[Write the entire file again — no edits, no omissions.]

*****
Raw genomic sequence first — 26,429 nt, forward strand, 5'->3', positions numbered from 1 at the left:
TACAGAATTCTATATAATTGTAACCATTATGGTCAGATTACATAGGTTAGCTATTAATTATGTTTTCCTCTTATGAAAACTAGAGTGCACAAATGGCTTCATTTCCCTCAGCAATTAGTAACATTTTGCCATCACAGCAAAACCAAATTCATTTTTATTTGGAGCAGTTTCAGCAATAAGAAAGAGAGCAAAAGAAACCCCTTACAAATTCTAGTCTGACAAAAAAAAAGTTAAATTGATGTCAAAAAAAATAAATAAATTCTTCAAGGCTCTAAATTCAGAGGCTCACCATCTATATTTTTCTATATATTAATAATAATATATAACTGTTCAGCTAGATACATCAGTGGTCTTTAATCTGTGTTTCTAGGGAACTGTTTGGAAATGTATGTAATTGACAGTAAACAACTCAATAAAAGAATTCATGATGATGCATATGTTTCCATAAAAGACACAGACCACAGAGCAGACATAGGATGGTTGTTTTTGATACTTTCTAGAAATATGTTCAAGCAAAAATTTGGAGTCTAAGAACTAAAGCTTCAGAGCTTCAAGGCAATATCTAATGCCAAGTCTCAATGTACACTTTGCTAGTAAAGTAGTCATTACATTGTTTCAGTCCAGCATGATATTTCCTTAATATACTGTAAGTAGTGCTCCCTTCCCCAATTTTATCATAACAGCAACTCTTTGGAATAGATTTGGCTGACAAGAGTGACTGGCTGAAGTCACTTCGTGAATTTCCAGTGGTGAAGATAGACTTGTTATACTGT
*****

Raw genomic sequence first — 26,429 nt, forward strand, 5'->3', positions numbered from 1 at the left:
TACAGAATTCTATATAATTGTAACCATTATGGTCAGATTACATAGGTTAGCTATTAATTATGTTTTCCTCTTATGAAAACTAGAGTGCACAAATGGCTTCATTTCCCTCAGCAATTAGTAACATTTTGCCATCACAGCAAAACCAAATTCATTTTTATTTGGAGCAGTTTCAGCAATAAGAAAGAGAGCAAAAGAAACCCCTTACAAATTCTAGTCTGACAAAAAAAAAGTTAAATTGATGTCAAAAAAAATAAATAAATTCTTCAAGGCTCTAAATTCAGAGGCTCACCATCTATATTTTTCTATATATTAATAATAATATATAACTGTTCAGCTAGATACATCAGTGGTCTTTAATCTGTGTTTCTAGGGAACTGTTTGGAAATGTATGTAATTGACAGTAAACAACTCAATAAAAGAATTCATGATGATGCATATGTTTCCATAAAAGACACAGACCACAGAGCAGACATAGGATGGTTGTTTTTGATACTTTCTAGAAATATGTTCAAGCAAAAATTTGGAGTCTAAGAACTAAAGCTTCAGAGCTTCAAGGCAATATCTAATGCCAAGTCTCAATGTACACTTTGCTAGTAAAGTAGTCATTACATTGTTTCAGTCCAGCATGATATTTCCTTAATATACTGTAAGTAGTGCTCCCTTCCCCAATTTTATCATAACAGCAACTCTTTGGAATAGATTTGGCTGACAAGAGTGACTGGCTGAAGTCACTTCGTGAATTTCCAGTGGTGAAGATAGACTTGTTATACTGT